Local businesses tackle big freight component of carbon footprint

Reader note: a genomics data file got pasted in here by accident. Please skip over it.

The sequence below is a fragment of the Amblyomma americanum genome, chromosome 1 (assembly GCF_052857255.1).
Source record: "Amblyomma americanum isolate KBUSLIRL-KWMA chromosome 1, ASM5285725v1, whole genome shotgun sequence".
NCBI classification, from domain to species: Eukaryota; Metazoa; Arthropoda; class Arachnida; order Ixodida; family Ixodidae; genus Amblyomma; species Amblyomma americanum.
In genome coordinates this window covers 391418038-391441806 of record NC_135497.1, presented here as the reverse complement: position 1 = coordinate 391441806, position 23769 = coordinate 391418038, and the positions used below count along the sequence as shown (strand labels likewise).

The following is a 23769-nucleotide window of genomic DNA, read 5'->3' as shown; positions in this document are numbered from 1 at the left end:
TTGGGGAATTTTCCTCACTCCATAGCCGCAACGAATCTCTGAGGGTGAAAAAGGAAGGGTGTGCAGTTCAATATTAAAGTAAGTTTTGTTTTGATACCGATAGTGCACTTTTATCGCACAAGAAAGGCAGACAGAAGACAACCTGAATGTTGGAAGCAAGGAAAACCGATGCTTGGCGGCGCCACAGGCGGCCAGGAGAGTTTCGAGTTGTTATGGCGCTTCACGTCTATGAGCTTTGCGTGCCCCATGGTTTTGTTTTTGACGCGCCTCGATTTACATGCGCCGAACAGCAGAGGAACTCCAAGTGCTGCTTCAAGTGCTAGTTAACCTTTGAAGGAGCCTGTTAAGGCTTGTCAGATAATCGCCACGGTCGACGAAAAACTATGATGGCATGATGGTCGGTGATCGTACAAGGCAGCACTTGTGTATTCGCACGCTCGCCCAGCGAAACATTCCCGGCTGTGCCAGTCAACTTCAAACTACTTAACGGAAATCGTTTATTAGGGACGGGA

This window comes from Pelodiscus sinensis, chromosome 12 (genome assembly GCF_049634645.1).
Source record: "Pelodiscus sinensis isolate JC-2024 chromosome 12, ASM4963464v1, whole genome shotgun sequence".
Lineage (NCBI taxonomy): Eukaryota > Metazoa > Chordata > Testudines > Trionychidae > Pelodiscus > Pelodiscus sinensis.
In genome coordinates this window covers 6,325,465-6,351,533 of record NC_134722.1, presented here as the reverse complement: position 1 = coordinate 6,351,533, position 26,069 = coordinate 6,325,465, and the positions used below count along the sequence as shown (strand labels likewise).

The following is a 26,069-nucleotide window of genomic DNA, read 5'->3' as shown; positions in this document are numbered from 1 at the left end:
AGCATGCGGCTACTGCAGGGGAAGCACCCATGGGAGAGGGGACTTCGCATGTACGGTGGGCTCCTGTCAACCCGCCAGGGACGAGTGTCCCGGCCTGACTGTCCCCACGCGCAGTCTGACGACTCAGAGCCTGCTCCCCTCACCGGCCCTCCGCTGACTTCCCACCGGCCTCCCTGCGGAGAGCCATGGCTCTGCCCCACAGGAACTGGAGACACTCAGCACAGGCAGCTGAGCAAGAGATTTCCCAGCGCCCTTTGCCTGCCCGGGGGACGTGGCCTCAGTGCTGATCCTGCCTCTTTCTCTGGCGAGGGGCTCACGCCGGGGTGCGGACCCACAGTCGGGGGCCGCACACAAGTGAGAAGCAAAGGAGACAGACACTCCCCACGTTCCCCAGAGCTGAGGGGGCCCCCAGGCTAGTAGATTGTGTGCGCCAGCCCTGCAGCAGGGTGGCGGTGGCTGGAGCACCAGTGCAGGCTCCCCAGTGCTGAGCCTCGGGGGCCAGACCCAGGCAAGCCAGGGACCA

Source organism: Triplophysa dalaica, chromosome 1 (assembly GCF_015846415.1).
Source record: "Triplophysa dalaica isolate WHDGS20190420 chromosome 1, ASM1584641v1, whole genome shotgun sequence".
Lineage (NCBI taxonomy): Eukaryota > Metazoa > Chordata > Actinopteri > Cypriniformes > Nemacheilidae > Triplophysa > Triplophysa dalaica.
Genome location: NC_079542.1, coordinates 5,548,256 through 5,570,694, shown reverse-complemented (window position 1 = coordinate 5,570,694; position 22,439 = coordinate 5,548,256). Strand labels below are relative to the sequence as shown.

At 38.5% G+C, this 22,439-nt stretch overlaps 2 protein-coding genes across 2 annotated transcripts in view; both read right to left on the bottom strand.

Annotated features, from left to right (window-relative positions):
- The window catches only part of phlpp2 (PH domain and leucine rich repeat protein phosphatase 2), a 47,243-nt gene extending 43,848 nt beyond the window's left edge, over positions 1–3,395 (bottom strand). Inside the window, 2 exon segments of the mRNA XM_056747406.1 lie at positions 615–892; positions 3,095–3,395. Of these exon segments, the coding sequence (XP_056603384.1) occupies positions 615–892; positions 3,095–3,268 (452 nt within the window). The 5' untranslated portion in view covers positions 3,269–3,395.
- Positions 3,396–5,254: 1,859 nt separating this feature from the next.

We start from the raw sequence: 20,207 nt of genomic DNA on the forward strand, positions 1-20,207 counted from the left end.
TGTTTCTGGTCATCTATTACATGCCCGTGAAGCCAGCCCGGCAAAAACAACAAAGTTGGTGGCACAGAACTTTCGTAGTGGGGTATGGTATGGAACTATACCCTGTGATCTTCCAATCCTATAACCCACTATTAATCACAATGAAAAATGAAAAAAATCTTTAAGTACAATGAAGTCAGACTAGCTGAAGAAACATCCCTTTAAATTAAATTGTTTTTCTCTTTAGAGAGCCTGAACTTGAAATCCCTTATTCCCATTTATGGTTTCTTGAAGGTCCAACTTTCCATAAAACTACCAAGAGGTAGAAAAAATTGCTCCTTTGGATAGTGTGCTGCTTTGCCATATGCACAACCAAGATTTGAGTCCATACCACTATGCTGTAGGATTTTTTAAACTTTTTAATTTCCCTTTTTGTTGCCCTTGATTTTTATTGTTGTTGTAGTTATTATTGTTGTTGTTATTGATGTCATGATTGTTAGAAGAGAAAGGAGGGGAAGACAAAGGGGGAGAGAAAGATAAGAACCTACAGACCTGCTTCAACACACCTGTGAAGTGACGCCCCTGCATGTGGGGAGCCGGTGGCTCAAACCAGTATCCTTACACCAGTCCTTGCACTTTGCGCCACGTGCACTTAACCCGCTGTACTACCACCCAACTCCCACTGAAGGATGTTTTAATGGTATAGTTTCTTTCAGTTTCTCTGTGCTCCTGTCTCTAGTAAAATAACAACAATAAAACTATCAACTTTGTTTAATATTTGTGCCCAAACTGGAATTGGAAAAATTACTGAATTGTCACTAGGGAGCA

More small and medium-sized businesses are taking steps cut their carbon footprint, but how easy is that to do if most of their emissions come from freight? Based in Golden Bay at the northern tip of the South Island, natural health and wellbeing online store, HealthPost received up to half a million orders a year. So it was no surprise to the retailer which started measuring its carbon emissions four years ago that shipping accounted for most of its carbon footprint. Acting general manager Mathew Close said 80% of the companys emissions came from freight; mostly orders leaving HealthPosts Collingwood warehouse. The company was paying to offset those emissions through local tree planting, including at its own carbon forest in Golden Bay. Close was optimistic those freight emissions would drop gradually over the next few years. NZ Post, the company that shipped HealthPosts orders, was making good efforts to cut its carbon footprint, he said. NZ Post had committed to being carbon neutral by 2030 (cutting its emissions by 32% from a 2018 baseline), according to its website. The company said it would purchase carbon credits from 2030 to offset any remaining unavoidable emissions. While NZ Post was not among big entities in Aotearoa required to disclose the effects of their business on the climate, it was not sitting on its hands, and was pushing electric vehicles and trialling things like hydrogen, Close said. Meanwhile, HealthPost would consider if changing things like the way it packed orders or packaging could help reduce its shipping emissions. The retailer had already cut its emissions from waste and becoming paperless where possible, and was looking for ways to cut its second biggest source of emissions; staff commuting. The company recognised a few years ago that offsetting its carbon was part of its mission to have a lasting, positive impact on the wellbeing of people and the planet , Close said. HealthPosts sustainability lead, Nina Griffith, said there was always something new for businesses to learn about how to cut carbon, no matter how far they were in to the process. She helped facilitate a recent workshop in Nelson organised by Mission Zero an initiative of local charitable trust, Businesses for Climate Action to help companies in the top of the South measure and cut their carbon emissions . Such events were important for businesses to be able to discuss what action they were taking on emissions, to help expose any opportunities they might be missing, Griffith said. That included things like potential software enhancements needed to gather emissions data, she said. Trustee and Co Chair for Businesses for Climate Action / Mission Zero, Bruce Gilkison said businesses that were freighting product could look for potential ways to save freight emissions, like having more product and less air or packing material in each package. While the business couldnt reduce the emissions to zero in the near future, having measured those emissions meant it could at least focus on them, and take whatever steps are feasible on the journey to zero. Many customers would prefer to deal with a business that was honestly measuring and reporting emissions and other environmental challenges, rather than one that hadnt even started on the journey, he said. The trust was delighted to be have been able to provide events like the Countdown to Zero workshops free of charge for participants, with the help of Nelson City Council funding. 85% of attendees reported finding the session either very or extremely helpful.